Newsflash: Lotus werkt aan antwoord op de Taycan


+++ BMW chief executive officer Oliver Zipse said companies must be careful not to become too dependent on a select few countries by focusing only on electric vehicles, adding that there was still a market for combustion engine cars. “When you look at the technology coming out, the EV push, we must be careful because at the same time, you increase dependency on very few countries”, Zipse said at a roundtable in New York, highlighting that the supply of raw materials for batteries was controlled mostly by China. “If someone cannot buy an EV for some reason but needs a car, would you rather propose he continues to drive his old car forever? If you are not selling combustion engines anymore, someone else will”, said Zipse. He has long advocated against all-out bans on combustion engine car sales in the face of rising pressure from regulators on the auto industry to curb its carbon emissions and environmental impact. Offering more fuel-efficient combustion engine cars was key both from a profit perspective and an environmental perspective, Zipse argued, pointing to gaps in charging infrastructure and the high price of electric vehicles. Companies also needed to plan for energy prices and raw materials to remain high by being more efficient in their production and stepping up recycling efforts to keep costs down, he said. “We have a peak now, they might not stay at the peak, but they will not go back to former prices”. he said. “How much energy you need and use, and circularity, is important, for environmental reasons but even more for economic reasons”. +++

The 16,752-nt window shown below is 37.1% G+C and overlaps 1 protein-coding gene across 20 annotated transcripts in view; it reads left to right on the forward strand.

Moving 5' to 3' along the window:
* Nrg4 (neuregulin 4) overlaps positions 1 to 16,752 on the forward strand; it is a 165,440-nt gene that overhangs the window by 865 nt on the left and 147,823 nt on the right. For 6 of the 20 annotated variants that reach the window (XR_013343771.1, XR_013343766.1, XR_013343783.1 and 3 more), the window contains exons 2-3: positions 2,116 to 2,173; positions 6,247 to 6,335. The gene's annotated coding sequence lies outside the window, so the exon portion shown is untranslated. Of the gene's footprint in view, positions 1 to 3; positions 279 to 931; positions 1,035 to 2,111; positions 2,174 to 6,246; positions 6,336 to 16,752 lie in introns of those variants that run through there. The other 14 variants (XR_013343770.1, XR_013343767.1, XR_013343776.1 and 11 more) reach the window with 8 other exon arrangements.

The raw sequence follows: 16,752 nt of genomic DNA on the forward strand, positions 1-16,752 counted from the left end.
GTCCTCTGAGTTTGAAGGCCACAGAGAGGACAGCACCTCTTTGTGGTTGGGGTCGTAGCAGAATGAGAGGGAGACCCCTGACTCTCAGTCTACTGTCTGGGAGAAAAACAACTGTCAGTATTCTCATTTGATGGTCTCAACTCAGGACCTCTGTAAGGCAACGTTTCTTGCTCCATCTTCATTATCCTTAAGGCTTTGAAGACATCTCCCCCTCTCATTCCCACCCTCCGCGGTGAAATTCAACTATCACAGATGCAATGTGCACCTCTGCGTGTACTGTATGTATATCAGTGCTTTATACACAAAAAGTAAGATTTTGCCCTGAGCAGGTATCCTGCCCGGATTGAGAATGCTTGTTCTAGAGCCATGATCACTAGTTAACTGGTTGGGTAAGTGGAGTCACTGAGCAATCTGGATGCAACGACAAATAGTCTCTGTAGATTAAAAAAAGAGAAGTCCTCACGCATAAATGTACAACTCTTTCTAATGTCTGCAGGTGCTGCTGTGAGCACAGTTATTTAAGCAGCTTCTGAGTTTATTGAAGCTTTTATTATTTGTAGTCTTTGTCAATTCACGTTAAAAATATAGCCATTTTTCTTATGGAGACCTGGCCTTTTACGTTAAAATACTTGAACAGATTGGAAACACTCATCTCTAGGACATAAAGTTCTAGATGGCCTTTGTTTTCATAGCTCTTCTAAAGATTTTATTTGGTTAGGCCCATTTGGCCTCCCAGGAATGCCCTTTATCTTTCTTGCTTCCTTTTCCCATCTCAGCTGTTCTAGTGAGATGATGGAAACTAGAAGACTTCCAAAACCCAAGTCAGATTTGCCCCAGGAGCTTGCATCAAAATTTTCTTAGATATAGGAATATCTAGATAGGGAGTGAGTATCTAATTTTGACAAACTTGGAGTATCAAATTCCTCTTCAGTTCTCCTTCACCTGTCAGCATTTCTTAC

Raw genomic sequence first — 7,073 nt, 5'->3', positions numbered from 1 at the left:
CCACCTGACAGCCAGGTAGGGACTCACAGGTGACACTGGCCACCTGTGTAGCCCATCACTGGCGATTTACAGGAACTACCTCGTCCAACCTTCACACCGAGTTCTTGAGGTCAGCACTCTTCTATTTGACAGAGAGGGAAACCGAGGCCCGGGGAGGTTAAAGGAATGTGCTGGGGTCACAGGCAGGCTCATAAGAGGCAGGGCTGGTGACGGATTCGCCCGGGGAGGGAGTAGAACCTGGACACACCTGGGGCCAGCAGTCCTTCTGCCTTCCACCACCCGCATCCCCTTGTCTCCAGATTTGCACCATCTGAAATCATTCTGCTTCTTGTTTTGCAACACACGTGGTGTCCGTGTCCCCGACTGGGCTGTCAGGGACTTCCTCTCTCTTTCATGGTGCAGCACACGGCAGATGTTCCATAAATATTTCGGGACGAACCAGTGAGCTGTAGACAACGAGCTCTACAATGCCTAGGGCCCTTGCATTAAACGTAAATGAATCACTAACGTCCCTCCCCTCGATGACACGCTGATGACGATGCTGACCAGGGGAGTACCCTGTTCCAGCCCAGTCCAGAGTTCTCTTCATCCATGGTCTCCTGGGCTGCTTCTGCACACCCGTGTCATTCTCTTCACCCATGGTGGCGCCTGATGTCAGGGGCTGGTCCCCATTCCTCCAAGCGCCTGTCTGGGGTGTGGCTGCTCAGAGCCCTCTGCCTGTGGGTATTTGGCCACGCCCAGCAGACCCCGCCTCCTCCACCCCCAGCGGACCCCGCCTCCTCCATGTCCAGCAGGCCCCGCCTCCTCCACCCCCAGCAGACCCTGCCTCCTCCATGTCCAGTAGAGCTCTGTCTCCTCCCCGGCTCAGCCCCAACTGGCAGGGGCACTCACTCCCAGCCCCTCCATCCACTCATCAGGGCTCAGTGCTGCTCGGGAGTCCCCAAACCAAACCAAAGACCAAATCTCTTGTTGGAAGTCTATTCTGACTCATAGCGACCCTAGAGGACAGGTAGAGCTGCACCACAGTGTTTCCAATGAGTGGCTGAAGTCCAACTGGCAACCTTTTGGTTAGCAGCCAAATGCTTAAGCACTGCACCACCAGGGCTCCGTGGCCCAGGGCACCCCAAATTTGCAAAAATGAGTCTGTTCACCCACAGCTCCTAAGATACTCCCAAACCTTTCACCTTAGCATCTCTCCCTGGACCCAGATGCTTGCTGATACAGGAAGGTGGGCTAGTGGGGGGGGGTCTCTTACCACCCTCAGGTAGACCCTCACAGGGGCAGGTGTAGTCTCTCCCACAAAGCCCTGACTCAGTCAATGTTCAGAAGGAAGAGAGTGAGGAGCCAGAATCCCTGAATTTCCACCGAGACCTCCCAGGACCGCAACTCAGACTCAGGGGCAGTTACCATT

+++ FARADAY FUTURE Faraday is limiting the role of its founder, Jia Yueting, after completing a months-long internal probe into allegations of fraud. The electric vehicle startup is also putting one of its longest-serving executives on probation while another has resigned, according to filing on Thursday. Jia will continue to serve as Faraday Future’s “Chief Product and User Ecosystem Officer”; a position he has held since relinquishing the CEO role in 2019 to former BMW executive Carsten Breitfeld. Moving forward, his work will be limited to the company’s “product and mobility ecosystem” and its “internet, artificial intelligence and advanced R&D technology”. Faraday Future also said that Jia will no longer serve as an executive officer. The Los Angeles-based company said that Matthias Aydt, a board member and senior vice president of business development and product definition, will be placed on probation for six months. Aydt, who started with the company in 2016, will keep his board seat during the probationary period. Jiawei Wang, the company’s vice president of global capital markets, is also resigning. Wang, who is Jia’s nephew, has been suspended without pay since January 31, shortly before Faraday Future announced an earlier round of measures based on the findings of the internal probe. Faraday Future said Thursday that it took other “disciplinary actions” and fired some other employees who are not executive officers, without providing details. Faraday Future launched the internal probe last year after a short-selling research firm published a report claiming the startup misrepresented the number of preorders for its luxury SUV, the FF 91, following its merger with a special purpose acquisition company. The startup said in February that it had also discovered certain executives had misled investors about Jia’s role in running the day-to-day operations, resulting in a 25% pay cut for Breitfeld and the removal of Chairman Brian Krolicki to a regular seat on the board. The company disclosed in March that it is also being investigated by the U.S. Securities and Exchange Commission in relation to the allegations made in the short-seller report. +++